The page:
Also an immersion chiller is not a must-have, very many brewers "no chill" in a 20L cube, letting the wort cool overnight or over-month if you have to :p
Paul had that chiller in his display at Beervana and quite impressive, but not really critical.

My kits n bits and partial career seemed to go on forever at the time, but looking back it was only from July to November 2008 and I slipped into BIAB with no problems at all, and the help of this forum of course.
I'd just go for it.
 

RobboMC

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there's alway's this method mini mash

This method says to pour the wort through a strainer from the mash esky into the boil pot.
I've got an undrinkable bottle if anyone wants to see what this does, oxidised the heck out of
the brew and reduced bottle life to just 2-3 months when others have lasted years.

Better to invest in an esky bottle or drink carrier with a tap.( About $35 at Bunnings for a 9 litre Esky )
Then when mash is finished simply open the tap and drain into boil pot. You can even pour through
some sparge water if you like.
 

yum beer

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This method says to pour the wort through a strainer from the mash esky into the boil pot.
I've got an undrinkable bottle if anyone wants to see what this does, oxidised the heck out of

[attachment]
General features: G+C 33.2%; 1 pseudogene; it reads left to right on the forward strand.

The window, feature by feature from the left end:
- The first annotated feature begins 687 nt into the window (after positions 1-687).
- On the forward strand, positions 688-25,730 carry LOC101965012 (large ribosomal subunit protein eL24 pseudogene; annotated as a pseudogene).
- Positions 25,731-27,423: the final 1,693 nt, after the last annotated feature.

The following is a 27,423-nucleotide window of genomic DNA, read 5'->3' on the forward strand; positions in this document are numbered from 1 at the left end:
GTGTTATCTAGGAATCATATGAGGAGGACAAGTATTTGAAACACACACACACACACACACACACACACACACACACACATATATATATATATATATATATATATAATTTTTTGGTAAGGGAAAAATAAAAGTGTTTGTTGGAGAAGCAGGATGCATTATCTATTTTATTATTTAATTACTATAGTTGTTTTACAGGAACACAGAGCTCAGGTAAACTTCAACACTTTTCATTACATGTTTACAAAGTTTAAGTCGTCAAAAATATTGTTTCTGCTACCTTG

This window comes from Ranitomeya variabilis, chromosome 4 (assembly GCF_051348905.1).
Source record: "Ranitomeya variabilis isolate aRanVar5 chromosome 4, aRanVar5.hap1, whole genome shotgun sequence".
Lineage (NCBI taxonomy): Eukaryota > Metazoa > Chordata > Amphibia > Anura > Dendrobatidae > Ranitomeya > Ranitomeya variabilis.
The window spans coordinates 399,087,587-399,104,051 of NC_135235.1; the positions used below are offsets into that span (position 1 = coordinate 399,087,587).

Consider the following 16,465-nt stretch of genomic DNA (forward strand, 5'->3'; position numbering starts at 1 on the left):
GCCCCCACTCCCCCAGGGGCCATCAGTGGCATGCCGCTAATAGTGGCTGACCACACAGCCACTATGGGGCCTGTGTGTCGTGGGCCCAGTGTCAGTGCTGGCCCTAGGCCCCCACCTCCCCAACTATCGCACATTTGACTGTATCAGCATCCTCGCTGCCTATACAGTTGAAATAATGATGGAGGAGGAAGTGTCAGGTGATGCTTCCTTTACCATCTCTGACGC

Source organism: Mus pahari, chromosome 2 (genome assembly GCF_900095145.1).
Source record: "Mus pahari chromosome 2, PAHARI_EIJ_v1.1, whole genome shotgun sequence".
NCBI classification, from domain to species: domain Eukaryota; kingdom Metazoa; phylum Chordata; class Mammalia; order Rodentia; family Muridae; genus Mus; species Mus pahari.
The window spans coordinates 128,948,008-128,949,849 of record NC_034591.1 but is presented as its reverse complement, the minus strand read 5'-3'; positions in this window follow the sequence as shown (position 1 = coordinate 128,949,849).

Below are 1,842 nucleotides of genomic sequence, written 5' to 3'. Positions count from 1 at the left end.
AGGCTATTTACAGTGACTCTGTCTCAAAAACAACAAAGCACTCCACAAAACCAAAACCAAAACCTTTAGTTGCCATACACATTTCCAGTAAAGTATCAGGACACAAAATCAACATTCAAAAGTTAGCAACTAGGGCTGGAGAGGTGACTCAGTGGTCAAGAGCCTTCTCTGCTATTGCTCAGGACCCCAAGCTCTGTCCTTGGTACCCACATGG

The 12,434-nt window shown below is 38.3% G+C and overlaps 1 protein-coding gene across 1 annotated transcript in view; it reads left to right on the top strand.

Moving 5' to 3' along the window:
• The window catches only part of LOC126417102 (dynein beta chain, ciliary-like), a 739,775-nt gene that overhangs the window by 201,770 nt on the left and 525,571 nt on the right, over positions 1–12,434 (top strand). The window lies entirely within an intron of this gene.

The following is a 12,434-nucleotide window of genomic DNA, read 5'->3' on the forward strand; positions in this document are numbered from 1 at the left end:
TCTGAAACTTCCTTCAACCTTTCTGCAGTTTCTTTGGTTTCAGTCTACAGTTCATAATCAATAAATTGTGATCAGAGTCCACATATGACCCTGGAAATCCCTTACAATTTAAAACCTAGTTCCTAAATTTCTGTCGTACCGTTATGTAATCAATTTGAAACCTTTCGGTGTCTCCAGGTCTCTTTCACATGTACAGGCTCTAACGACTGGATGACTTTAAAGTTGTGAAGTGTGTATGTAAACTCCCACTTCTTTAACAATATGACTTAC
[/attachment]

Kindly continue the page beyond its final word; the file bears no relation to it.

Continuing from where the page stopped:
the brew and reduced bottle life to just 2-3 months when others have lasted years.

boiling the wort will remove any oxygen, your oxidised brew would have come from somewhere else in ypur process.
straining mash into kettle will not cause your brew to oxidise.
 

manticle

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It's not about the dissolved oxygen as far as I understand but the chemical reactions that oxygen at the wrong time will create. These reactions will continue once they have begun.

I'll need to check a text later to confirm what those reactions are and beer staling and oxidation can happen at many points along the chain from mashing to packaging and storage. Many people think HSA is not a big contributor to staling compared to other factors but the chemical reactions created occur in spite of the boil.
 

LKC

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i am in Melbourne not NZ just found the guide using google.

shawn. the wetpak APA does look intersting. dont be suprised if you receive an order from me.

I am not sure i understand the reasoning behind chilling using a cube. at the moment when I chill I just add my boil to the fermenter top up to the 23l mark (which would be just the wort if doing a full volume AG) and then let it cool overnight in the fermenter and pitch the next day. Does cubing just act as an easy way to chill in the fridge or does it become the fermenter?
 

manticle

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When you make extract* or kit you make a small portion of concentrated wort then top it up to full volume with cold water.

When you make an AG beer, you boil a slightly higher than full volume of wort which stays hot for a long time. You can chill quickly using a chiller (look up chilling) or run off into a food grade HDPE cube/jerry can, seal and leave till it's cool enough to pitch yeast (look up no-chill). Wort can either be transferred to a fermenter or used directly as the fermenter (which is what I do).